The US, Japan and South Korea held a joint military drill to practice hunting for missiles from the likes of North Korea in their first such exercise since the leaders of the three nations pledged to improve security cooperation.
(Bloomberg) — The US, Japan and South Korea held a joint military drill to practice hunting for missiles from the likes of North Korea in their first such exercise since the leaders of the three nations pledged to improve security cooperation.
Destroyers equipped with the Aegis system to track and shoot down missiles were used in the drills Tuesday south of South Korea’s Jeju Island, South Korea’s military said. The exercises were focused on detecting and monitoring projectiles, and then sharing information about hypothetical North Korean ballistic missile launches.
The exercises were intended to “strengthen the response posture and capabilities against North Korea’s escalating nuclear and missile threats,” South Korea’s navy said in a statement.
President Joe Biden, South Korean leader Yoon Suk Yeol and Japanese Prime Minister Fumio Kishida pledged at the summit in the US earlier this month to share real-time data about missile launches. They also agreed to launch multifaceted military exercises they said would take their trilateral defense cooperation to unprecedented levels.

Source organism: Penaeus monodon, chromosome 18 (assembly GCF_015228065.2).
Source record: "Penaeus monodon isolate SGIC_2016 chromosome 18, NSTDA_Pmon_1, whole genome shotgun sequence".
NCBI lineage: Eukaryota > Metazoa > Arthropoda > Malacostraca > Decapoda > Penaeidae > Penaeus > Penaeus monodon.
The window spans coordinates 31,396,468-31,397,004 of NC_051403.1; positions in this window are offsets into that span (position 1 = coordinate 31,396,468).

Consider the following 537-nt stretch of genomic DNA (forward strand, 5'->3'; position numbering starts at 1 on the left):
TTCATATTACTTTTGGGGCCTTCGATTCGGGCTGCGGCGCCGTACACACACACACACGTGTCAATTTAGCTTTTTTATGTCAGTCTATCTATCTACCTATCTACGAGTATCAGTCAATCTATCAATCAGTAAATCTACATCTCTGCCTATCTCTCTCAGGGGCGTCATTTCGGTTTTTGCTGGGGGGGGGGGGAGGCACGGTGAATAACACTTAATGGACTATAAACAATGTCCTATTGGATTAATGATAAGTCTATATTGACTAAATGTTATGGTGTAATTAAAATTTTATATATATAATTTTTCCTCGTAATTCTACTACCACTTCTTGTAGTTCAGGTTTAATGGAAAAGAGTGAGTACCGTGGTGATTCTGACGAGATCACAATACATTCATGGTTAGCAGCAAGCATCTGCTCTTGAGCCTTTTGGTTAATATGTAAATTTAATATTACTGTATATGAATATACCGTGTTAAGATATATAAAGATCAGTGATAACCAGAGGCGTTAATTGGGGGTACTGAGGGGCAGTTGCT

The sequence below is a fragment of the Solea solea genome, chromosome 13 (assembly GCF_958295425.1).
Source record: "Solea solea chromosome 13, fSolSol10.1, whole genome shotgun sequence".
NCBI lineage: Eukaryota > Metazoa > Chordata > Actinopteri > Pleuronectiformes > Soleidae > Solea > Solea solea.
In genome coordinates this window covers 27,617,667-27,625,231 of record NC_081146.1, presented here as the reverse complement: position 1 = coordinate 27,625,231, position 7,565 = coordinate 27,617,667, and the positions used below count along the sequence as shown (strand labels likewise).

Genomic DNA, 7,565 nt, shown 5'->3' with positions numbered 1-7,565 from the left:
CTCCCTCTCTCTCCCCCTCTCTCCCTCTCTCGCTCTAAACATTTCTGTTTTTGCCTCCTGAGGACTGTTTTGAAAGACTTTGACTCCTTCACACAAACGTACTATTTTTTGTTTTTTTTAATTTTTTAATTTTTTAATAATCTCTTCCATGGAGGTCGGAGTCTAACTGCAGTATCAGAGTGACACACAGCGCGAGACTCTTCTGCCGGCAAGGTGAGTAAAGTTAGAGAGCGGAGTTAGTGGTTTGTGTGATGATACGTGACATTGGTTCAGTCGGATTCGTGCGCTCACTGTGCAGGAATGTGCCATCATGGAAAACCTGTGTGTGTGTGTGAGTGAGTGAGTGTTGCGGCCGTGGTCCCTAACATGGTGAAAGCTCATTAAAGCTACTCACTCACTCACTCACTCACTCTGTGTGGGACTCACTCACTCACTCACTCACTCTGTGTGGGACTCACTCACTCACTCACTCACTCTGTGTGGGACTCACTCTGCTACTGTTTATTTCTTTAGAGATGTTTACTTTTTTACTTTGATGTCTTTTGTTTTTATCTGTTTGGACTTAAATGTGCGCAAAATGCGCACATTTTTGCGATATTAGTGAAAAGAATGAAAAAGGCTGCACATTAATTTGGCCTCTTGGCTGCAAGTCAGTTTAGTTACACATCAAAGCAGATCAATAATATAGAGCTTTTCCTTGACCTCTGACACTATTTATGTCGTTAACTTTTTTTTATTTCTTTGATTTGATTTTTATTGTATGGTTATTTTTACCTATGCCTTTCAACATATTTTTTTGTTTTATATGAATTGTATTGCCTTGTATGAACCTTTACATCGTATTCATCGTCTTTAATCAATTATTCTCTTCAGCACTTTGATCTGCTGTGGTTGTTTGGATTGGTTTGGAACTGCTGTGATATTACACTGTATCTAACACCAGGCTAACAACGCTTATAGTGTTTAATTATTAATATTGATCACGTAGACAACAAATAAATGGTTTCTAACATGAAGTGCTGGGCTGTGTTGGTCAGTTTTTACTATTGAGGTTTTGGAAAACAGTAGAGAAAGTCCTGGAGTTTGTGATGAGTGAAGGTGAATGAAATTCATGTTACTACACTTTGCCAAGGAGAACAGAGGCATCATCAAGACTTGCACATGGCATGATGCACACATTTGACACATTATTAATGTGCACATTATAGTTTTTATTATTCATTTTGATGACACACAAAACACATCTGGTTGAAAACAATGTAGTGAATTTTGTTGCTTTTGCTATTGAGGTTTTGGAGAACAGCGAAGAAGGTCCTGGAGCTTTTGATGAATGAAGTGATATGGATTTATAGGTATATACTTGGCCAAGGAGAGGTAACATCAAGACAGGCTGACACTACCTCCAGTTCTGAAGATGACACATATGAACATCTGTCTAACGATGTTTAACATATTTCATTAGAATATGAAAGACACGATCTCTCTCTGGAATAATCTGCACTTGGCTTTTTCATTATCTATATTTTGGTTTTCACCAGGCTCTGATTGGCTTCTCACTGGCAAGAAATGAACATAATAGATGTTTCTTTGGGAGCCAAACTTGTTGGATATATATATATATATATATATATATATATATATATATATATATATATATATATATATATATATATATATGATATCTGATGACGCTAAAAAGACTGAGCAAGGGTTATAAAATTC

Getting on the same page as quickly as possible is essential given that a ballistic missile launched from North Korea could reach all of South Korea in a few minutes and most of Japan in less than 15 minutes.
North Korean leader Kim Jong Un reminded the trio of the threat his state poses to the region when he held celebrations to mark the anniversary of the founding of his country’s navy 74 years ago. He used the occasion to pledge to expand the use of tactical nuclear weapons at sea, the official Korean Central News Agency reported Tuesday.
Kim also hosted a banquet to honor the navy and posed for pictures with service members along with his preteen daughter. She’s been at the leader’s side for events that have included missile launches and state functions, likely to signal that the Kim dynasty that has ruled the country since its founding will continue.
Pyongyang has bristled at military exercises by its biggest foes — the US, Japan and South Korea. Kim Yo Jong, the powerful sister of the leader, earlier this year threatened to turn the Pacific Ocean into Pyongyang’s firing range if drills were not halted.
Last week, North Korea failed for the second time in about three months to put a spy satellite into orbit when its rocket had troubles soon after launch. That incident dealt a blow to Kim Jong Un, who wants a reconnaissance probe to keep an eye on US forces.
The launch coincided with separate joint military drills by South Korea and the US that run through the end of this month. Those exercises have prompted Pyongyang to threaten retaliate against what it sees as a prelude to invasion.
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